Nutrition Research Centre Ireland Launch

NUTRITION RESEARCH CENTRE IRELAND LAUNCH

New €15m national nutrition research centre established at WIT

The importance of nutrition to a wide range of human health issues ranging from eyesight, cancer treatment and brain function to mental health, substance misuse and sports performance is to be examined in a new research centre at Waterford Institute of Technology (WIT).

The School of Health Sciences at WIT today (Mon, April 11) announce the establishment of Nutrition Research Centre Ireland which has 26 members and a projected research budget of €15m over four years. Bringing together established and respected researchers from several academic disciplines, the new centre of excellence will conduct ground-breaking research with a national and international impact.

The centre’s founding researchers have an excellent track record that includes over 200 peer-reviewed scientific papers reporting the findings of previous research and the establishment of an international conference dedicated to the role of nutrition in human wellbeing. Collectively, they have secured €15m of competitive research funding to date.

The application for the centre to be designated was led at WIT by Prof John Nolan, an internationally-recognised leader in the area of nutrition and macular health; Prof John Wells, Head of the School of Health Sciences and Dr Marie Claire Van Hout, an international expert in the field of substance use and human enhancement.

Speaking about the new centre, Prof Nolan said: “The role of nutrition for human health and wellbeing has never been more important given our ageing population, where the prevalence of diseases such as age-related macular degeneration (AMD) and Alzheimer’s disease continue to grow. My view, now supported by research studies, is that lifestyle and nutrition are the key if we are to combat these diseases and enjoy healthy and happy ageing.

“The creation of Nutrition Research Centre Ireland (NRCI) is the culmination of years of work by all involved and an acknowledgment of the combined achievements of our members as well as our potential to do even more by working closely together across disciplines. This is a very timely and important development for our research community. It creates a unique platform for us to compete for major international funds to support the continued growth of nutrition-related research at WIT.”

Prof Stephen Beatty, director of the centre, added: “It is a privilege to have contributed to, and to continue to contribute to, nutrition-related research at WIT. The importance of setting up NRCI cannot be overstated and gives the researchers an administrative and academic infrastructure that matches their collective energy, ambition and drive. The research done at this centre will make a positive and lasting contribution to society in Ireland and beyond.”

Speaking about the establishment of the centre, Prof Willie Donnelly, President, WIT, said: “As average life expectancy increases, there’s growing emphasis in health research on overcoming the health issues traditionally associated with ageing. The establishment of NRCI under the leadership of Prof John Nolan, a world leader in macular pigment research, will position WIT and Ireland at the forefront of this research challenge.”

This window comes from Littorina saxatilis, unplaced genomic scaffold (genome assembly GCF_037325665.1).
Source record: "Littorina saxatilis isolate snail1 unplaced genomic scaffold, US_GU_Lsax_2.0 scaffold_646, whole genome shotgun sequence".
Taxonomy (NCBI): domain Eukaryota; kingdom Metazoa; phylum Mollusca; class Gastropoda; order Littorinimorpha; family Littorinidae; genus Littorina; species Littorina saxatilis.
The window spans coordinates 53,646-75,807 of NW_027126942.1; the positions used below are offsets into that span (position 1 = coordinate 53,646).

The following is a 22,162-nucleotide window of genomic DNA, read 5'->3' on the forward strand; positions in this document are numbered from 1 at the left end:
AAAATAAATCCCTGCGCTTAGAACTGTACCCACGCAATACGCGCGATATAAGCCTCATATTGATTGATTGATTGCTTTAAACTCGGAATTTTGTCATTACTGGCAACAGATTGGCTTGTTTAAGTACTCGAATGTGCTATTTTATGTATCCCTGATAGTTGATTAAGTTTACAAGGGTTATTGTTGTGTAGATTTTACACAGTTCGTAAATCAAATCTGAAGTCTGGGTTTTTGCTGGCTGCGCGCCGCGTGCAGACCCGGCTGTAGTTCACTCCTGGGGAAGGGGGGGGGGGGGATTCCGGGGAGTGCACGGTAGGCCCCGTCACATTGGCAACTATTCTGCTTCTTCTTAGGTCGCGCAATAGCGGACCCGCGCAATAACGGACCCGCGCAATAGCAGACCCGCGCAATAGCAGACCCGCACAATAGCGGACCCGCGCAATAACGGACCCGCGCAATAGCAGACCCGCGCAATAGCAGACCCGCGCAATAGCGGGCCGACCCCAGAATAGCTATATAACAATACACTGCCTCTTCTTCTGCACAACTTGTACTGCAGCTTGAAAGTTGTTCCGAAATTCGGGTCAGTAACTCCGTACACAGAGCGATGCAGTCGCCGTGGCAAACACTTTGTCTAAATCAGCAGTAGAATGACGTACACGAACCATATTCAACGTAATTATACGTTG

Prof John Wells, Head of the School of Health Sciences, added: “The establishment of this centre of research excellence is not only a significant consolidation of cross-disciplinary expertise in nutrition within the School of Health Sciences in WIT but also a significant development for Waterford and the southeast region as a whole. It foregrounds within the region the significant contribution that WIT research expertise can make to two significant established industries – food and health. The research support that the NRCI will provide to these key growth sectors will not only support existing businesses and enterprise but also make the southeast a more attractive location for new indigenous and multinational investors.”

Dr Marie Claire Van Hout, principal investigator at the new centre, stated: “The establishment of this unique centre supports and enhances the recent success of WIT in achieving the European Network of Centres for Pharmacoepidemiology and Pharmacovigilance (ENCePP) recognition from the European Medicines Agency (EMA). I am delighted to be part of this exciting development which will further build on WIT’s international reputation in the field of substance misuse and public health, and particularly in ground-breaking public health research and policy directives in enhancement and novel psychoactive drugs.”

Areas of expertise and research within the NRCI which will be based on the West Campus (Carriganore) at WIT include nutrition for eye health and brain function (led by Prof John Nolan and Prof Stephen Beatty); nutrition for human health (led by Prof John Wells); human enhancement and substance use and misuse (led by Dr Marie Claire Van Hout); the role of nutrition for cancer patients (led by Dr Suzanne Denieffe, Dr Claire O’Gorman and Dr Martina Gooney); the role of clinical nutrition and exercise for sports performance (led by Dr Lorna Doyle) and nutrition for mental health (led by Dr Michael Bergin).